Review: Damsels in Distress (Stillman, 2011)

Still from the movie Damsels in Distress

My initial viewing of this film first interrupted by my plane landing, my re-watching was again interrupted by my husband returning home, so I’ve had a less-than-optimal experience of Damsels in Distress. Normally this would bother me to no end, but this movie didn’t seem to require continuous viewing.

I say that because in the beginning I could hardly stand watching it, it seemed so stylistically ridiculous. But then it grew on me, a little. I didn’t want to stop, in the way that it might be difficult to tear my eyes away from an extremely ugly dog.

The premise: A female transfer student (Lily, played by cat-eyed, arch-browed Analeigh Tipton) arrives at what appears to be a small Northeastern/Midwestern liberal arts college where she is met by three co-eds in flounced skirts/dresses and pastel cardigans. The girls, led by Violet (Greta Gerwig), take Lily in as a roommate and induct her into their campaign to save the morons of the Roman letter societies and to combat suicide and idiocy with soap and dance, particularly of the tapping variety. (You can see why I thought it was silly, can’t you?) A trio of love triangles ensue, and we find Violet herself degenerating (rather philosophically) into depression, though somehow she manages to maintain her doe-eyed optimism and will to dance and clean. (I wonder if Greta Gerwig must perpetually play innocent women. I’d be shocked and intrigued to see her in a dark role.)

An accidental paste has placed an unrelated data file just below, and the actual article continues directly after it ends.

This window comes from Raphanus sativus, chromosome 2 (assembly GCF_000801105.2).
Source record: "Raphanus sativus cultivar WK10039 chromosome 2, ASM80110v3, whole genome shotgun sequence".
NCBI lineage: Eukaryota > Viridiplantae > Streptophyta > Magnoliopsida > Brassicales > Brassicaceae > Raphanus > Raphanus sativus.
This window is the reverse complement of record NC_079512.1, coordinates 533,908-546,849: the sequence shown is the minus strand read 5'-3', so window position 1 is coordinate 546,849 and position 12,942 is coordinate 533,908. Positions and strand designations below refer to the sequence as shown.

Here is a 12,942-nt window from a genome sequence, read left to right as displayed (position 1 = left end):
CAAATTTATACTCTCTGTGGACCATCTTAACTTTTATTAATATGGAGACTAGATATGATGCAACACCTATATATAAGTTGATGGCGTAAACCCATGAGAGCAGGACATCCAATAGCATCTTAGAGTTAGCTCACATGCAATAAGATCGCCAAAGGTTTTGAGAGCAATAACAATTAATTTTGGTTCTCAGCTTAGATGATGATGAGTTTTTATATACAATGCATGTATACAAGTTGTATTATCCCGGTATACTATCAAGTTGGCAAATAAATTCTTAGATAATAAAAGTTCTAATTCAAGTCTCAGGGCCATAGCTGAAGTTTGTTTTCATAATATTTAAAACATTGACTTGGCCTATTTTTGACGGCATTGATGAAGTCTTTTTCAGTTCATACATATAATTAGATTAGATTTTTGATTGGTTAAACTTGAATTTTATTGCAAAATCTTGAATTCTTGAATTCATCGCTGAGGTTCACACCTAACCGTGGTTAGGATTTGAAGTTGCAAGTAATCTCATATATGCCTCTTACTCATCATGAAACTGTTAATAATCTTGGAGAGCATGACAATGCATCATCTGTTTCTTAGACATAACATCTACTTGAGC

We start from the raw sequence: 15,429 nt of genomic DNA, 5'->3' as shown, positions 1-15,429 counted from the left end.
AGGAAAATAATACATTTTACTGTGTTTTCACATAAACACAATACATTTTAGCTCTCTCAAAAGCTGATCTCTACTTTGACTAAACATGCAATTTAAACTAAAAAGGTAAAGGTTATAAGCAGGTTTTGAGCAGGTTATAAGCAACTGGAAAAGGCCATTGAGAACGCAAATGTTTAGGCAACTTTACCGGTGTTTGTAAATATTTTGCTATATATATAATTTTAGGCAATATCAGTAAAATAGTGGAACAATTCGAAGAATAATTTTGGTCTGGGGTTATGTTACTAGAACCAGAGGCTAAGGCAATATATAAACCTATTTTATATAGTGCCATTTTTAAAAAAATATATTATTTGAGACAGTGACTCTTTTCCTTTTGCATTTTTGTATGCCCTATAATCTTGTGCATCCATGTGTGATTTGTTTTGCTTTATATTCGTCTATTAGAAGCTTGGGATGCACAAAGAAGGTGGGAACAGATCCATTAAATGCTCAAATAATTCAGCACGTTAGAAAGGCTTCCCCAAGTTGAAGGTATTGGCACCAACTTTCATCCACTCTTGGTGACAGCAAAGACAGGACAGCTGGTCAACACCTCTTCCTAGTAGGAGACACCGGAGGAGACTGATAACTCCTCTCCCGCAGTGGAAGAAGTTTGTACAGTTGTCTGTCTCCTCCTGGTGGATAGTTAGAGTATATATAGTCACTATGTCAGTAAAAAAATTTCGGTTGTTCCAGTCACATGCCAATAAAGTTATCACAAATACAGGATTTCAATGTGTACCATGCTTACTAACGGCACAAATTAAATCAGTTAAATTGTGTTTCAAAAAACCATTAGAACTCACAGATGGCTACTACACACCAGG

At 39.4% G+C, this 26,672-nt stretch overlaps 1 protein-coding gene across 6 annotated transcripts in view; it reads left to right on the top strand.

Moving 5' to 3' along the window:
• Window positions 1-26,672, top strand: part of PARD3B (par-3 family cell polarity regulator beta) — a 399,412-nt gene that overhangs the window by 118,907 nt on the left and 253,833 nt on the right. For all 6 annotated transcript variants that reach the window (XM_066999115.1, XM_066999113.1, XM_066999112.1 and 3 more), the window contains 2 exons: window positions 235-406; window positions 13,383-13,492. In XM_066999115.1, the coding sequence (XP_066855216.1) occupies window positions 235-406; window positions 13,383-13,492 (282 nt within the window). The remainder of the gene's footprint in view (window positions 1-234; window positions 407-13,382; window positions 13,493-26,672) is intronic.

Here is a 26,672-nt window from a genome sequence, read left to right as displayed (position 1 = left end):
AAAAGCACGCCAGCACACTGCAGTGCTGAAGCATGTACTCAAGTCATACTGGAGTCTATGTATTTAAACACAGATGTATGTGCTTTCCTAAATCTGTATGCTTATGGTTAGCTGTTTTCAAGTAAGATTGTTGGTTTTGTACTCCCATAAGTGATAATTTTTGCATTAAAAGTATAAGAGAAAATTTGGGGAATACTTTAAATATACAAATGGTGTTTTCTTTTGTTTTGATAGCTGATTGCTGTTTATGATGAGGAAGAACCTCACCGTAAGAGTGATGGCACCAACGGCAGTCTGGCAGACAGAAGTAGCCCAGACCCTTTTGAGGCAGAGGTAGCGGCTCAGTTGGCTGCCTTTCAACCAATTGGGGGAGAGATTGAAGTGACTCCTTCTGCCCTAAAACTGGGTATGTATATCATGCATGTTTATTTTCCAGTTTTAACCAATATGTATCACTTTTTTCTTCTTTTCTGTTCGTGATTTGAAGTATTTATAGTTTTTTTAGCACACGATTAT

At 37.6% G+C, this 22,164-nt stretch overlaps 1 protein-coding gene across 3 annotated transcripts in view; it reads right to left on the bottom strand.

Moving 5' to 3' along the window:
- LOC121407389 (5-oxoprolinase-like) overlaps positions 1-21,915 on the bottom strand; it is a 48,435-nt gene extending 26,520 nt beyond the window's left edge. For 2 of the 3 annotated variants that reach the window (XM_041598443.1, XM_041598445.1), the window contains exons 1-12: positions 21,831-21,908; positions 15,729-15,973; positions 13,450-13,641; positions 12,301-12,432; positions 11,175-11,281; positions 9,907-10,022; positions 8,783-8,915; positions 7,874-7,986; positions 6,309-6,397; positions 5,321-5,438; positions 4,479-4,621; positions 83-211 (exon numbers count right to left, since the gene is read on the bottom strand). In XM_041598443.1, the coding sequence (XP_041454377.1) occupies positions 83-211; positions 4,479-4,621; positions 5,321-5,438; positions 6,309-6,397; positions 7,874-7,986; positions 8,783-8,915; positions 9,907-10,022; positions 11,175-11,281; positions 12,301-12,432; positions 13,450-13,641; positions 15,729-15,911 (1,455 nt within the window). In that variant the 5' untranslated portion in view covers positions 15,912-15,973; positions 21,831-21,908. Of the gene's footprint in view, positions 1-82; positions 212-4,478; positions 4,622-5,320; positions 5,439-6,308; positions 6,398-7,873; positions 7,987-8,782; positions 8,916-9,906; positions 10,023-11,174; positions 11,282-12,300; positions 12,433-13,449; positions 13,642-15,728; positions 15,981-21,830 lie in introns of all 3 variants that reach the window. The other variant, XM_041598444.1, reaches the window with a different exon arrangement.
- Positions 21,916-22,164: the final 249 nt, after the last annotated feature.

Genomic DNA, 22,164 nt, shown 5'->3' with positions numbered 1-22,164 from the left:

The movie was good fun–even more so with the addition of Adam Brody as one point of one of the love triangles, though he acted rather “normally” compared to the rest of the cast, as if he’d somehow refrained from swallowing the pill that made everyone else talk and walk and look just that way. Well, it’s an odd film, director Whit Stillman‘s first since the late 90s. (Apparently he has a stylistic mark, perhaps as distinct as Wes Anderson‘s). You’ll either love Damsels in Distress, or hate it, or scratch your head and laugh, like me.

Advertisements